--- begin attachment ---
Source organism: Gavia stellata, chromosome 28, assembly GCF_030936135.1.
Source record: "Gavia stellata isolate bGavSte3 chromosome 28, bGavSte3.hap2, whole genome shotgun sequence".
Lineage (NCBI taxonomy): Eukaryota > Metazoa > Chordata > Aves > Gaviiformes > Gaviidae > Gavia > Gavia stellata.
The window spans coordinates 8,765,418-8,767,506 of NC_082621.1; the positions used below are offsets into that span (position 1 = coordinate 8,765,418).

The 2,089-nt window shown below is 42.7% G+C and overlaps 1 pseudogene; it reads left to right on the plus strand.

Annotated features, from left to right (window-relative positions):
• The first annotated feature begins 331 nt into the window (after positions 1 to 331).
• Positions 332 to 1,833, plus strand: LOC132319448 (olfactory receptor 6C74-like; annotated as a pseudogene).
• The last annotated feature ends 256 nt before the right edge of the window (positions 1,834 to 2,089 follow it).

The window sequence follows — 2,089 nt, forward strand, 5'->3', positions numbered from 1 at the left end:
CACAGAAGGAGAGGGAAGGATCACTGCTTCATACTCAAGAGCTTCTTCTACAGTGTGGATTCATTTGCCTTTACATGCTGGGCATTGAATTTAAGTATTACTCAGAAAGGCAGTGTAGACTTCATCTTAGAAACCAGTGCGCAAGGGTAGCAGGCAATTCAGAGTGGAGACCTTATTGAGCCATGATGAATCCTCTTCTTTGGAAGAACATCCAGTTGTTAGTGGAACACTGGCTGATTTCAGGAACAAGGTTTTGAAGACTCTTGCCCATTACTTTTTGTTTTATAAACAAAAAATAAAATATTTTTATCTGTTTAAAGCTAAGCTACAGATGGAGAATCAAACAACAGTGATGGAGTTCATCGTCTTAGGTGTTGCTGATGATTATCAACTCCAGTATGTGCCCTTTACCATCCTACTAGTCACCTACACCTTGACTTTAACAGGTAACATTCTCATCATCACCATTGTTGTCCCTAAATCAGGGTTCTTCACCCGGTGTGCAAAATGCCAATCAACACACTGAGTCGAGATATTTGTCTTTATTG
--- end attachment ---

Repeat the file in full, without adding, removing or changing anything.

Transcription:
Source organism: Gavia stellata, chromosome 28, assembly GCF_030936135.1.
Source record: "Gavia stellata isolate bGavSte3 chromosome 28, bGavSte3.hap2, whole genome shotgun sequence".
Lineage (NCBI taxonomy): Eukaryota > Metazoa > Chordata > Aves > Gaviiformes > Gaviidae > Gavia > Gavia stellata.
The window spans coordinates 8,765,418-8,767,506 of NC_082621.1; the positions used below are offsets into that span (position 1 = coordinate 8,765,418).

The 2,089-nt window shown below is 42.7% G+C and overlaps 1 pseudogene; it reads left to right on the plus strand.

Annotated features, from left to right (window-relative positions):
• The first annotated feature begins 331 nt into the window (after positions 1 to 331).
• Positions 332 to 1,833, plus strand: LOC132319448 (olfactory receptor 6C74-like; annotated as a pseudogene).
• The last annotated feature ends 256 nt before the right edge of the window (positions 1,834 to 2,089 follow it).

The window sequence follows — 2,089 nt, forward strand, 5'->3', positions numbered from 1 at the left end:
CACAGAAGGAGAGGGAAGGATCACTGCTTCATACTCAAGAGCTTCTTCTACAGTGTGGATTCATTTGCCTTTACATGCTGGGCATTGAATTTAAGTATTACTCAGAAAGGCAGTGTAGACTTCATCTTAGAAACCAGTGCGCAAGGGTAGCAGGCAATTCAGAGTGGAGACCTTATTGAGCCATGATGAATCCTCTTCTTTGGAAGAACATCCAGTTGTTAGTGGAACACTGGCTGATTTCAGGAACAAGGTTTTGAAGACTCTTGCCCATTACTTTTTGTTTTATAAACAAAAAATAAAATATTTTTATCTGTTTAAAGCTAAGCTACAGATGGAGAATCAAACAACAGTGATGGAGTTCATCGTCTTAGGTGTTGCTGATGATTATCAACTCCAGTATGTGCCCTTTACCATCCTACTAGTCACCTACACCTTGACTTTAACAGGTAACATTCTCATCATCACCATTGTTGTCCCTAAATCAGGGTTCTTCACCCGGTGTGCAAAATGCCAATCAACACACTGAGTCGAGATATTTGTCTTTATTG